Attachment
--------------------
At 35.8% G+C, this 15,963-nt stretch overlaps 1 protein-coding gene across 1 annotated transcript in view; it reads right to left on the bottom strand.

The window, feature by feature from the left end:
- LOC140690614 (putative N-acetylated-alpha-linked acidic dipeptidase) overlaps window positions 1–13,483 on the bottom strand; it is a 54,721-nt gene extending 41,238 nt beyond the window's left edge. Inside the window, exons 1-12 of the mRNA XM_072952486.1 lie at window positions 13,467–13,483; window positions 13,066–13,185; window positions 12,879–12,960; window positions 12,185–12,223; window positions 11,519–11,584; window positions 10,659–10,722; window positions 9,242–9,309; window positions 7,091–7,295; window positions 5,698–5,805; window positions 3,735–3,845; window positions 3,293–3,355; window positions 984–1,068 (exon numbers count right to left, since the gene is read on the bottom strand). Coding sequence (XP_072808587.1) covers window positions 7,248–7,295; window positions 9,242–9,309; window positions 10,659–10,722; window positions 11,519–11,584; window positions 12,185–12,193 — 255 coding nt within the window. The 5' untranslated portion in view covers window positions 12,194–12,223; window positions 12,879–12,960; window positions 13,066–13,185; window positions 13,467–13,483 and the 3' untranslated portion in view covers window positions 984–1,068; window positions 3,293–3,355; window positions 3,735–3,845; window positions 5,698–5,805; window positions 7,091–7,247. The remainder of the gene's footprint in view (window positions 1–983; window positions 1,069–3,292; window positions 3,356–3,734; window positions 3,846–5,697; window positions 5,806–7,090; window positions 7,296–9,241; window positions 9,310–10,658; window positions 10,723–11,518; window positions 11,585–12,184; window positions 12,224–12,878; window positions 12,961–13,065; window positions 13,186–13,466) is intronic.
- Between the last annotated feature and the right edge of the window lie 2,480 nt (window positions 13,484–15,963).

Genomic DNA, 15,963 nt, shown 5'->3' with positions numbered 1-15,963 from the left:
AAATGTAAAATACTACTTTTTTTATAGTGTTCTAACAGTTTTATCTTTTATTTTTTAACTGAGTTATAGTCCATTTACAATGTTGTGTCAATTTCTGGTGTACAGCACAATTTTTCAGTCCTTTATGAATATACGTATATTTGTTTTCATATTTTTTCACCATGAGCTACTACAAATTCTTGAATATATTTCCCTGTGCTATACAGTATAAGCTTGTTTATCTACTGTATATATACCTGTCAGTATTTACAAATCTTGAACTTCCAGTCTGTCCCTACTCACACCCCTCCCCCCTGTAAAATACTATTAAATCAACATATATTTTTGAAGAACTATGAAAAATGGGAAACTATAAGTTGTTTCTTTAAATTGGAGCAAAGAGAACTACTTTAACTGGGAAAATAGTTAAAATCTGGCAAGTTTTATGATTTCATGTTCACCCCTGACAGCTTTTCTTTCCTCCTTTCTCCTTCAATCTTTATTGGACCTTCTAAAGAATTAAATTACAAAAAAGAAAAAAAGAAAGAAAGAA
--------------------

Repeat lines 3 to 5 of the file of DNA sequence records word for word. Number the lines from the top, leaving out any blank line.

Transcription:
- LOC140690614 (putative N-acetylated-alpha-linked acidic dipeptidase) overlaps window positions 1–13,483 on the bottom strand; it is a 54,721-nt gene extending 41,238 nt beyond the window's left edge. Inside the window, exons 1-12 of the mRNA XM_072952486.1 lie at window positions 13,467–13,483; window positions 13,066–13,185; window positions 12,879–12,960; window positions 12,185–12,223; window positions 11,519–11,584; window positions 10,659–10,722; window positions 9,242–9,309; window positions 7,091–7,295; window positions 5,698–5,805; window positions 3,735–3,845; window positions 3,293–3,355; window positions 984–1,068 (exon numbers count right to left, since the gene is read on the bottom strand). Coding sequence (XP_072808587.1) covers window positions 7,248–7,295; window positions 9,242–9,309; window positions 10,659–10,722; window positions 11,519–11,584; window positions 12,185–12,193 — 255 coding nt within the window. The 5' untranslated portion in view covers window positions 12,194–12,223; window positions 12,879–12,960; window positions 13,066–13,185; window positions 13,467–13,483 and the 3' untranslated portion in view covers window positions 984–1,068; window positions 3,293–3,355; window positions 3,735–3,845; window positions 5,698–5,805; window positions 7,091–7,247. The remainder of the gene's footprint in view (window positions 1–983; window positions 1,069–3,292; window positions 3,356–3,734; window positions 3,846–5,697; window positions 5,806–7,090; window positions 7,296–9,241; window positions 9,310–10,658; window positions 10,723–11,518; window positions 11,585–12,184; window positions 12,224–12,878; window positions 12,961–13,065; window positions 13,186–13,466) is intronic.
- Between the last annotated feature and the right edge of the window lie 2,480 nt (window positions 13,484–15,963).

Genomic DNA, 15,963 nt, shown 5'->3' with positions numbered 1-15,963 from the left: